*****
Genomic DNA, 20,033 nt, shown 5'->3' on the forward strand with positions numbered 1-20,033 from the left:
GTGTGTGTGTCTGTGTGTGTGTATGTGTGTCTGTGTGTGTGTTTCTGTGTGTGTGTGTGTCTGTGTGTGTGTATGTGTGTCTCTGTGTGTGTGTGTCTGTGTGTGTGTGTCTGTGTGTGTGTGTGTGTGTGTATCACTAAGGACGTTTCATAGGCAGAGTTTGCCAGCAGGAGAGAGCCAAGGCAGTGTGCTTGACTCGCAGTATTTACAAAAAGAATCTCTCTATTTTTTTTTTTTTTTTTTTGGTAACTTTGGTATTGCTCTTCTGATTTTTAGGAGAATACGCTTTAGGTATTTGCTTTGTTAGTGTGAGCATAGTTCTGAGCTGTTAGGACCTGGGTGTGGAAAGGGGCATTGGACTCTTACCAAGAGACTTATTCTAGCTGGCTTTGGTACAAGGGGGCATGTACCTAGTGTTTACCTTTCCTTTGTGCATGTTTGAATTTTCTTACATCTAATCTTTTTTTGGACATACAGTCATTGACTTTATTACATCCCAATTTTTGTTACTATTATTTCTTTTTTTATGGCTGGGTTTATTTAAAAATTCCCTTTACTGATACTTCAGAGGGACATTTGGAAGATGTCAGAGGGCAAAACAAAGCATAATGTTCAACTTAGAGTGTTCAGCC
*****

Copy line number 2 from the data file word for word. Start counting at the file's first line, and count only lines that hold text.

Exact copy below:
GTGTGTGTGTCTGTGTGTGTGTATGTGTGTCTGTGTGTGTGTTTCTGTGTGTGTGTGTGTCTGTGTGTGTGTATGTGTGTCTCTGTGTGTGTGTGTCTGTGTGTGTGTGTCTGTGTGTGTGTGTGTGTGTGTATCACTAAGGACGTTTCATAGGCAGAGTTTGCCAGCAGGAGAGAGCCAAGGCAGTGTGCTTGACTCGCAGTATTTACAAAAAGAATCTCTCTATTTTTTTTTTTTTTTTTTTGGTAACTTTGGTATTGCTCTTCTGATTTTTAGGAGAATACGCTTTAGGTATTTGCTTTGTTAGTGTGAGCATAGTTCTGAGCTGTTAGGACCTGGGTGTGGAAAGGGGCATTGGACTCTTACCAAGAGACTTATTCTAGCTGGCTTTGGTACAAGGGGGCATGTACCTAGTGTTTACCTTTCCTTTGTGCATGTTTGAATTTTCTTACATCTAATCTTTTTTTGGACATACAGTCATTGACTTTATTACATCCCAATTTTTGTTACTATTATTTCTTTTTTTATGGCTGGGTTTATTTAAAAATTCCCTTTACTGATACTTCAGAGGGACATTTGGAAGATGTCAGAGGGCAAAACAAAGCATAATGTTCAACTTAGAGTGTTCAGCC